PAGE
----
Sadly, they decide to model their uprising on the events that they had just witnessed in Cuba. The revolution that ultimately led to displacement and social chaos at home was not a unique event. Violent overthrow has been a viable means of political change since the Spanish American War, and Cuba’s liberation from Spain.
             Julian’s efforts to prove himself — to claim his independence from his two older brothers — forms the central conflict that drives the plot. Julian’s involvement with the events in the playground are presented as an outgrowth of this core aspect of his character, and engage the reader at a level that most young adults can relate to. When his brothers are sent away, Julian misses them, but he also enjoys the freedom to use his own unique set of talents in situations that his brothers would say he was too young to take part in. He is independent at last.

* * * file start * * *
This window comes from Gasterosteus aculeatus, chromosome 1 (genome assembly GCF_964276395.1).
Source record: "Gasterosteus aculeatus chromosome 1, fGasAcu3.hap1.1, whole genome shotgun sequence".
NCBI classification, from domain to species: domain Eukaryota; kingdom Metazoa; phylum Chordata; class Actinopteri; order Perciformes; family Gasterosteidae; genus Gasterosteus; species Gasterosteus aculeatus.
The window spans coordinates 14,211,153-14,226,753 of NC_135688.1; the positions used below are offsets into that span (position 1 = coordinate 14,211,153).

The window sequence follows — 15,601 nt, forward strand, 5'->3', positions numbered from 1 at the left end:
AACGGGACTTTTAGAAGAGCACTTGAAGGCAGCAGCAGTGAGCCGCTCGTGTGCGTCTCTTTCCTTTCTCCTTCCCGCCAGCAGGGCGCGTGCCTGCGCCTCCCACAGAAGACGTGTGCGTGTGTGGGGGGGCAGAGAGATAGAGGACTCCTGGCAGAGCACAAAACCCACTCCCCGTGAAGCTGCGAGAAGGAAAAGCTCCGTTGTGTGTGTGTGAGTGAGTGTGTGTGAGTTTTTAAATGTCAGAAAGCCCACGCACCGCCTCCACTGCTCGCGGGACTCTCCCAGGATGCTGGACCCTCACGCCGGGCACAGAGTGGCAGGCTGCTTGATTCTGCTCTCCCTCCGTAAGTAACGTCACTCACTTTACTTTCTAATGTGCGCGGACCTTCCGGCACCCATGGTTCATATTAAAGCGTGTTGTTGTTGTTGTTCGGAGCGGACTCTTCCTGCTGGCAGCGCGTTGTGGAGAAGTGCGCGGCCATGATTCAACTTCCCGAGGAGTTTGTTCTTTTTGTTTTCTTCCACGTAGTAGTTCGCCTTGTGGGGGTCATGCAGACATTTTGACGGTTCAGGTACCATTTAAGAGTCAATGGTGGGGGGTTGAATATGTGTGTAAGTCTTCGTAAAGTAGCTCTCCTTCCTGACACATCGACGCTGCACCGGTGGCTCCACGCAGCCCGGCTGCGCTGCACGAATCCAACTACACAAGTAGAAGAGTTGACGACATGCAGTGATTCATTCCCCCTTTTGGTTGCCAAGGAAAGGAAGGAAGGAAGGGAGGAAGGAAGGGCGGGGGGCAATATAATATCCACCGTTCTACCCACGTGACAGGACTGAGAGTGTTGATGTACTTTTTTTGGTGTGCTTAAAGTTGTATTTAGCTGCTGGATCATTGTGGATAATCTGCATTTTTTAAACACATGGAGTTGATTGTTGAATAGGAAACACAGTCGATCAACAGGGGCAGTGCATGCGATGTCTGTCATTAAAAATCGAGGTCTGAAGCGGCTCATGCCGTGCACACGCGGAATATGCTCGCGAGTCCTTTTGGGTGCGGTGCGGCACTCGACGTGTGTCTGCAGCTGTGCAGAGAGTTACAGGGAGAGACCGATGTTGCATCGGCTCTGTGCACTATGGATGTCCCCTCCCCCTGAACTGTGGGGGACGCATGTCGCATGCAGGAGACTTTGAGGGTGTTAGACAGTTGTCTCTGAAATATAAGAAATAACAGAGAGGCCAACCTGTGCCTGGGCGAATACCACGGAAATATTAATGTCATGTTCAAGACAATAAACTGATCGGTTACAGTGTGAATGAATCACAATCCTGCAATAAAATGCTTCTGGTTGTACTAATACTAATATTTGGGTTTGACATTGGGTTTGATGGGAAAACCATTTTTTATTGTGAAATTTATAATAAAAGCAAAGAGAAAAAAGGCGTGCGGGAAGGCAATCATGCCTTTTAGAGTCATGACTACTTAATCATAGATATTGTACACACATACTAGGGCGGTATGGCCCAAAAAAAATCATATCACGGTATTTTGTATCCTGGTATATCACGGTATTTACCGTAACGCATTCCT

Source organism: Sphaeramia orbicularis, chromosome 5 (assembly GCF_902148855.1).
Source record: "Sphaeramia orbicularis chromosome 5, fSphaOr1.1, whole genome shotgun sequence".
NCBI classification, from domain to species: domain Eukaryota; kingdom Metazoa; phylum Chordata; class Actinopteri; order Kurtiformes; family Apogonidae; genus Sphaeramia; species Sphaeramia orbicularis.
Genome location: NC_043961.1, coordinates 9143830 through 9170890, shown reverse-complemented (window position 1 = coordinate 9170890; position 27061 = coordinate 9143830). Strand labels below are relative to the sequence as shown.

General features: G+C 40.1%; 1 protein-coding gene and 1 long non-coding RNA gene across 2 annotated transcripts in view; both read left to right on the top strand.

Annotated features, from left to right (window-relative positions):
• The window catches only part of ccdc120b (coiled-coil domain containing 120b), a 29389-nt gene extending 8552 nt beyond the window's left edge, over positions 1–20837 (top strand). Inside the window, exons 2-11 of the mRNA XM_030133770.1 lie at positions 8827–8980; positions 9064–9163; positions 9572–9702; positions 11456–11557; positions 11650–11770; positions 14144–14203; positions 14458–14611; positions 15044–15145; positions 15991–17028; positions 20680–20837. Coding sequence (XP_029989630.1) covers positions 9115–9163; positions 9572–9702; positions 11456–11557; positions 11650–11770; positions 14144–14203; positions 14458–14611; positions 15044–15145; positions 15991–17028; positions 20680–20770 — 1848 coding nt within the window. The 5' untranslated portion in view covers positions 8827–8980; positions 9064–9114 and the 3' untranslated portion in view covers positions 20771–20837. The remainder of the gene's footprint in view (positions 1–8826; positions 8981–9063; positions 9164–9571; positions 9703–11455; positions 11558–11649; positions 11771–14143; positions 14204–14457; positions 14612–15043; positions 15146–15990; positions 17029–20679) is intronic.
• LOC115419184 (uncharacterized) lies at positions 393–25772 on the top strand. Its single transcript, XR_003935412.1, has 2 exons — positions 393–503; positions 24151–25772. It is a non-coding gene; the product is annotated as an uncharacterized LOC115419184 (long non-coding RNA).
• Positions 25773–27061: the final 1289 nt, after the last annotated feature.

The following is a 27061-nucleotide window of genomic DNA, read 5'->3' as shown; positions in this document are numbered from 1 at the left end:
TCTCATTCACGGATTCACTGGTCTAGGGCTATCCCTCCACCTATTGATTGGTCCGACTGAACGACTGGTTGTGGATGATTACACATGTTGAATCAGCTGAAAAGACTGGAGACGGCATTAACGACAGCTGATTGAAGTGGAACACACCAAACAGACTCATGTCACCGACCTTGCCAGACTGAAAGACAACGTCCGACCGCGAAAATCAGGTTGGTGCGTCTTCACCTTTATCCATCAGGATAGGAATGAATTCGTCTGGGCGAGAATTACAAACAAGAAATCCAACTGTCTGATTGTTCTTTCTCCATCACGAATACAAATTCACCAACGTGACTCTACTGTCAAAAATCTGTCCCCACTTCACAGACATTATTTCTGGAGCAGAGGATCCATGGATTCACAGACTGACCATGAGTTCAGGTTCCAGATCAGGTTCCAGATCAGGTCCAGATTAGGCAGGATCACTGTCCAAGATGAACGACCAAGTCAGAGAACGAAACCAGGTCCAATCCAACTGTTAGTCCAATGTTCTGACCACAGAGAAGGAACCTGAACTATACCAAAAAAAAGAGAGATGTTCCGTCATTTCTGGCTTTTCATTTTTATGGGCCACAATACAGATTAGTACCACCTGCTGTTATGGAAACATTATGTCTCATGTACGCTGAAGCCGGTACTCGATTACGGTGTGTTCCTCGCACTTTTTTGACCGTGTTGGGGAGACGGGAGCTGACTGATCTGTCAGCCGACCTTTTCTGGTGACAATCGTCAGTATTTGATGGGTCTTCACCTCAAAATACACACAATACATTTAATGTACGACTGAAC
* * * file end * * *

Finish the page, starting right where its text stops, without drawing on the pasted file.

When Julian is forced to deal with the bully, Caballo, without the help of his brothers, he immediately becomes aware of the price and weight of his independence. But Julian does not retreat. Angelita, his closest friend in the camp, helps Julian see Caballo in a new light. He understands when she explains that it takes a bully to make a bully and Caballo’s actions are driven by the fear that someone will bully him, again. Angelita suggest a new approach that will not set off Caballo’s fear, causing him to respond the only way he knows how. Considering his intimidating size, the might is right option has always been very effective. Julian understands Angelita’s sage advice. He tries to disconnect from the lessons he has absorbed from the playground and history, but in the end, he also responds the only way he knows.            
            I learned from my experiences early in life that it takes a bully to make a bully and that fear keeps adding new bully links to the chain. It is a sad and vicious cycle that is hard to break, but I’ve also had experiences that taught me that there is hope.